Top Ten Tuesday: Top Ten Settings I’d Like to See More of (Or At All)

TopTenTuesday

I had a little trouble coming up with settings at first, so this list will begin with specific settings, such as college, and will end up with very broad “settings,” just warning you. OK, on to college. I know Young Adult tends to focus on high school, but I think it should extend to the young adults in college as well. Yes, technically the so-called “New Adult” subgroup or genre or whatever is supposed to focus on a college and post college audience of young adults, but it sounds like those books are more about sex and abusive relationships and bad writing than life after high school and living fulltime at home. There are so many college experiences that college and high school readers might want to read about, but there just aren’t that many books about it. Hopefully, if New Adult becomes a legitimate category, really good writers will begin writing amazing stories about college and the immediate years beyond it.

Beaches aren’t as rare as college settings are, but it’s always fun to read about them. Whether the books are about vacationers and their adventures or lifelong residents and their issues, books with beach settings often manage to have the greatest atmospheres. Now, that could just be the writers writing about beaches, but I think it’s easier to create immersive settings when you have some place like a beach.

Small towns often feel like characters of their own. Sure, some big cities like New York City might seem like characters that everyone knows at least a little bit about, but small towns are unique, often wacky characters, full of even more quirky and different residents. Small towns can feel more real than some medium or even large towns can. I also feel like authors are more likely to draw on their own experiences with small towns when writing about them, whether they lived in a quirky little town of their own or just encountered one or more in their lifetime. Stories with small towns often make me wish I could live there, and that’s one of the best things about great settings.

It’s hard to think of a specific word for the weather-opposite of beaches. I guess you could say ski resort of ski lodge or winter home or something like that, but it’s not really the same. Besides, when I say “snowy places,” I don’t necessarily mean places for vacation, like beaches often are. I guess this would fit better as a time period (winter, of course) than a setting, but snow often adds to the setting, so I’m including it anyway. Like with beaches, I think the addition of snow and all its connotations just enhances descriptions, even if it doesn’t figure prominently into the setting. And, if it does, even better for me.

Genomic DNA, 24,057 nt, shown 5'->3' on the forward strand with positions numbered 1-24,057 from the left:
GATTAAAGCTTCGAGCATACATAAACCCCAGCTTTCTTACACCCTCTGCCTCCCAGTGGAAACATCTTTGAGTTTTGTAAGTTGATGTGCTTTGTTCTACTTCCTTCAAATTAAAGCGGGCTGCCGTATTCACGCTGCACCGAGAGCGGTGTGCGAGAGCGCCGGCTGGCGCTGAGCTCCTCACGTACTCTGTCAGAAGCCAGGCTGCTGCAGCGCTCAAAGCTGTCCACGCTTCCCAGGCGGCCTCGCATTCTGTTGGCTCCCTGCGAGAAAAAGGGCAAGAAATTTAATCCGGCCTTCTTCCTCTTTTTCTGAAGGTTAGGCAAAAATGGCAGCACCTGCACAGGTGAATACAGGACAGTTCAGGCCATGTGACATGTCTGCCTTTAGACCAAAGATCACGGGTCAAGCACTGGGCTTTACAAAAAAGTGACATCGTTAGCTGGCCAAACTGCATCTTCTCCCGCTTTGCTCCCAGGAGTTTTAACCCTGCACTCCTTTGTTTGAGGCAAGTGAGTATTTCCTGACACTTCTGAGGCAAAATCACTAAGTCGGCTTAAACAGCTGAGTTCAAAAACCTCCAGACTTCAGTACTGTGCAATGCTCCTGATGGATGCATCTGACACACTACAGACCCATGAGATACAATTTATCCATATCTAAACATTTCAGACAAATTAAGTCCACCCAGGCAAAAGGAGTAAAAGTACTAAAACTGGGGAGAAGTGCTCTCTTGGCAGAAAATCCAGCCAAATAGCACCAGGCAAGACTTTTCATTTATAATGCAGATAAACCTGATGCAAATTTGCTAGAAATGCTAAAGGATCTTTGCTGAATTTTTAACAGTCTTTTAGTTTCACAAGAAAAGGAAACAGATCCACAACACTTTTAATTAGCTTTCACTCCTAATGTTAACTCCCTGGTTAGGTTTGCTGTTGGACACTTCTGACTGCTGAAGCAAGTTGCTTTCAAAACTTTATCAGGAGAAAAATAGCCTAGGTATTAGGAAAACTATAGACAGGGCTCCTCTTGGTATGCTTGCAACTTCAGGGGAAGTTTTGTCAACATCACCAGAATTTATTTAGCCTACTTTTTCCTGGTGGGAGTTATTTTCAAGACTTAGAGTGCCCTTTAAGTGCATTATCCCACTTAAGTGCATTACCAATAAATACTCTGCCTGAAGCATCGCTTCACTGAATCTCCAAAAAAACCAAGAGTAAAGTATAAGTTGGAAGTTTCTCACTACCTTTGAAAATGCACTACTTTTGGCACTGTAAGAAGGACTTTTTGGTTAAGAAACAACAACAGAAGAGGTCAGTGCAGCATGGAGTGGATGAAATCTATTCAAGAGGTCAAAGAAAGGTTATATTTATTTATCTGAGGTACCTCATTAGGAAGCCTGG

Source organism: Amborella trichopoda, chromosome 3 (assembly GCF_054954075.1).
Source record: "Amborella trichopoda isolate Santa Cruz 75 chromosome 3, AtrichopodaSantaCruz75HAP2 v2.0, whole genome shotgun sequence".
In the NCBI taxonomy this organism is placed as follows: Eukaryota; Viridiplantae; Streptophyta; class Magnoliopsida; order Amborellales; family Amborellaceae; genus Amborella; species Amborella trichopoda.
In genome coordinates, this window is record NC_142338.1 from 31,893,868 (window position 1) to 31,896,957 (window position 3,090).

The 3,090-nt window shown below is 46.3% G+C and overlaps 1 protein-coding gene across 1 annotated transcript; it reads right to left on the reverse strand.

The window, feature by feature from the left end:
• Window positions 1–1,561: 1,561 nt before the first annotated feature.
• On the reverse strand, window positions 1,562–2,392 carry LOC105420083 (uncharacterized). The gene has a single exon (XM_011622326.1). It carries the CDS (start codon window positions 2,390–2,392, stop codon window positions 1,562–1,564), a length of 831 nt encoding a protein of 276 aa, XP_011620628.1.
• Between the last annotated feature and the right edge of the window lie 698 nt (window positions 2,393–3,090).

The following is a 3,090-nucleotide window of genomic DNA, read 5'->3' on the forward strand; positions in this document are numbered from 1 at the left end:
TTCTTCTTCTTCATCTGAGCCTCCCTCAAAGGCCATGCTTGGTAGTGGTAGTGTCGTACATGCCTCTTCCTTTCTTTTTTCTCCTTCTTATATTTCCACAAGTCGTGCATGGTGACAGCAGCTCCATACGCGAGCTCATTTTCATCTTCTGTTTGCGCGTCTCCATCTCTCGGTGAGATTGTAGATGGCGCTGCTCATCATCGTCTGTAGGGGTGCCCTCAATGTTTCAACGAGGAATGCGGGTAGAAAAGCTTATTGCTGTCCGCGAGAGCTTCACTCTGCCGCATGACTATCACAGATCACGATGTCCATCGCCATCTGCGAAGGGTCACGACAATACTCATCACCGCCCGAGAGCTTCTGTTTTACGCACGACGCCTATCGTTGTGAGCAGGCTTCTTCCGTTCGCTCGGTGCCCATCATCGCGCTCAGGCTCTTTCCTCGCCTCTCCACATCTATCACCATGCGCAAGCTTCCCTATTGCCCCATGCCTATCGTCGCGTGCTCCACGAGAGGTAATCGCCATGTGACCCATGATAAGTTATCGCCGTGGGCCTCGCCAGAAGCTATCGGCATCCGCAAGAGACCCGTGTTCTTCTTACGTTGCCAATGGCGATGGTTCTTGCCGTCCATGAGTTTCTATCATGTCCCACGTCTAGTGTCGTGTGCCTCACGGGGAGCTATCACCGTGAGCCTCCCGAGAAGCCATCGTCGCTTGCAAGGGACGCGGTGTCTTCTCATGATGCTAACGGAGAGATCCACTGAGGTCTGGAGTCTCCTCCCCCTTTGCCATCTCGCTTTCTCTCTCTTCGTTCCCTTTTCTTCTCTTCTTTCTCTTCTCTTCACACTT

Lighthouses tend to be associated with beaches, so this might be cheating a little, but I don’t think the two are necessarily mutually exclusive. Lighthouses just need to be along the coast, so there’s no reason to think that stories about lighthouses can rise above a simple beach story. The idea of lighthouses is just so cool and antique. It’s hard to have a story about a lighthouse, other than historical ones of course, without acknowledging changing times and run-down buildings and quaintness.

As I write this, I guess I should have just put “outside of the U.S.” instead, but I tend to think of European countries when I think of places I want to visit. Getting to read about them would just be the next best thing. And, while it’s nice to read about amazing places like London or Paris or Rome or Athens or some other big, well-known city, it’d also be nice to read about some lesser-known places. Much like the previously mentioned small towns, European small towns, or at least less-known and smaller towns, are like to have plenty of character and characters to read about. Why not mix the quirkiness of small towns with the exoticness of foreign countries?

You read books about Eastern states, Western States, Southern States, and the occasional Midwest states, but I feel like you don’t read much about Middle-Eastern states (not sure if that’s an actual term, but whatever) like Illinois, Indiana, Ohio, Michigan, Kentucky, etc. I guess I could have mentioned any lesser-used states in general, but this was a specific region that I feel like I never read about. I just want to read about new places, places that rarely get a chance in the spotlight.

This kind of goes with the last one, but this isn’t specifically “states that rarely show up in books,” these are states that have very distinct personalities. Hawaii or Alaska, for example, are fairly unique with their specific weather and positions as non-contingent states. So, like the character-of-their-own-small-towns, “unique” states might have personalities of their own as well, although it really depends on the writer and the story itself.

I didn’t notice until I was writing this up how much I like reading about personality-imbued settings. Quirky houses can have personalities of their own, not to mention they tend to house quirky people, whom I love to read about. Really as simple as that.

And this was the point when I pretty much ran out of things that might even be considered settings and moved on to the idea of “family.” In order to use it for this topic, I guess I specifically want to read about settings that revolve around family, such as family reunions, whether they’re vacations or gatherings at home, or places that allow the focus to remain on the family while still having some sort of personality of its own.

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